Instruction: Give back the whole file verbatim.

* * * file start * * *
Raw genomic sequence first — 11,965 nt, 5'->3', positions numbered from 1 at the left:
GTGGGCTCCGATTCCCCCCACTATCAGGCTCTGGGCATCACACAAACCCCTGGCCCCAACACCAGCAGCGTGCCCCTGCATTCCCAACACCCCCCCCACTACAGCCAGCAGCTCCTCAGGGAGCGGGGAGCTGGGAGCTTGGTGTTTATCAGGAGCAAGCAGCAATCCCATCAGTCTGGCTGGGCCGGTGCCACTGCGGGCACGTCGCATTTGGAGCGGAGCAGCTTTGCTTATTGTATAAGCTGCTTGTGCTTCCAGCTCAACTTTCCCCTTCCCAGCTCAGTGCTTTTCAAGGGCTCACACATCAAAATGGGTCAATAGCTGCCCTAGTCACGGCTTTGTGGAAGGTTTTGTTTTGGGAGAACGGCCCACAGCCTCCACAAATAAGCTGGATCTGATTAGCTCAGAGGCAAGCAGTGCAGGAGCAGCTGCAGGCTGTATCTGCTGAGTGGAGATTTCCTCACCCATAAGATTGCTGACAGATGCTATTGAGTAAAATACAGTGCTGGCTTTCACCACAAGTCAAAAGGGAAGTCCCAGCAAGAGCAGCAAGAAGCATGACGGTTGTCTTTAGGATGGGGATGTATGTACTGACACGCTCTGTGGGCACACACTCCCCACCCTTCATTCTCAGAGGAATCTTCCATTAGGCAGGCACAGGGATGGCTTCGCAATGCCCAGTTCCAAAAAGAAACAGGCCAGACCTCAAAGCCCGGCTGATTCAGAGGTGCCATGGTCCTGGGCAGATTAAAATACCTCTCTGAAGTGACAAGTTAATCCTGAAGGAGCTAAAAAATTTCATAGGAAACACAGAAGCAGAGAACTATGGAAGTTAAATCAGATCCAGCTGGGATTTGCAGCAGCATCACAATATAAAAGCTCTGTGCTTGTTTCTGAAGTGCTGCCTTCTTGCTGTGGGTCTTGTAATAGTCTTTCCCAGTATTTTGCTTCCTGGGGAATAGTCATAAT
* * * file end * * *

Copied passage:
Raw genomic sequence first — 11,965 nt, 5'->3', positions numbered from 1 at the left:
GTGGGCTCCGATTCCCCCCACTATCAGGCTCTGGGCATCACACAAACCCCTGGCCCCAACACCAGCAGCGTGCCCCTGCATTCCCAACACCCCCCCCACTACAGCCAGCAGCTCCTCAGGGAGCGGGGAGCTGGGAGCTTGGTGTTTATCAGGAGCAAGCAGCAATCCCATCAGTCTGGCTGGGCCGGTGCCACTGCGGGCACGTCGCATTTGGAGCGGAGCAGCTTTGCTTATTGTATAAGCTGCTTGTGCTTCCAGCTCAACTTTCCCCTTCCCAGCTCAGTGCTTTTCAAGGGCTCACACATCAAAATGGGTCAATAGCTGCCCTAGTCACGGCTTTGTGGAAGGTTTTGTTTTGGGAGAACGGCCCACAGCCTCCACAAATAAGCTGGATCTGATTAGCTCAGAGGCAAGCAGTGCAGGAGCAGCTGCAGGCTGTATCTGCTGAGTGGAGATTTCCTCACCCATAAGATTGCTGACAGATGCTATTGAGTAAAATACAGTGCTGGCTTTCACCACAAGTCAAAAGGGAAGTCCCAGCAAGAGCAGCAAGAAGCATGACGGTTGTCTTTAGGATGGGGATGTATGTACTGACACGCTCTGTGGGCACACACTCCCCACCCTTCATTCTCAGAGGAATCTTCCATTAGGCAGGCACAGGGATGGCTTCGCAATGCCCAGTTCCAAAAAGAAACAGGCCAGACCTCAAAGCCCGGCTGATTCAGAGGTGCCATGGTCCTGGGCAGATTAAAATACCTCTCTGAAGTGACAAGTTAATCCTGAAGGAGCTAAAAAATTTCATAGGAAACACAGAAGCAGAGAACTATGGAAGTTAAATCAGATCCAGCTGGGATTTGCAGCAGCATCACAATATAAAAGCTCTGTGCTTGTTTCTGAAGTGCTGCCTTCTTGCTGTGGGTCTTGTAATAGTCTTTCCCAGTATTTTGCTTCCTGGGGAATAGTCATAAT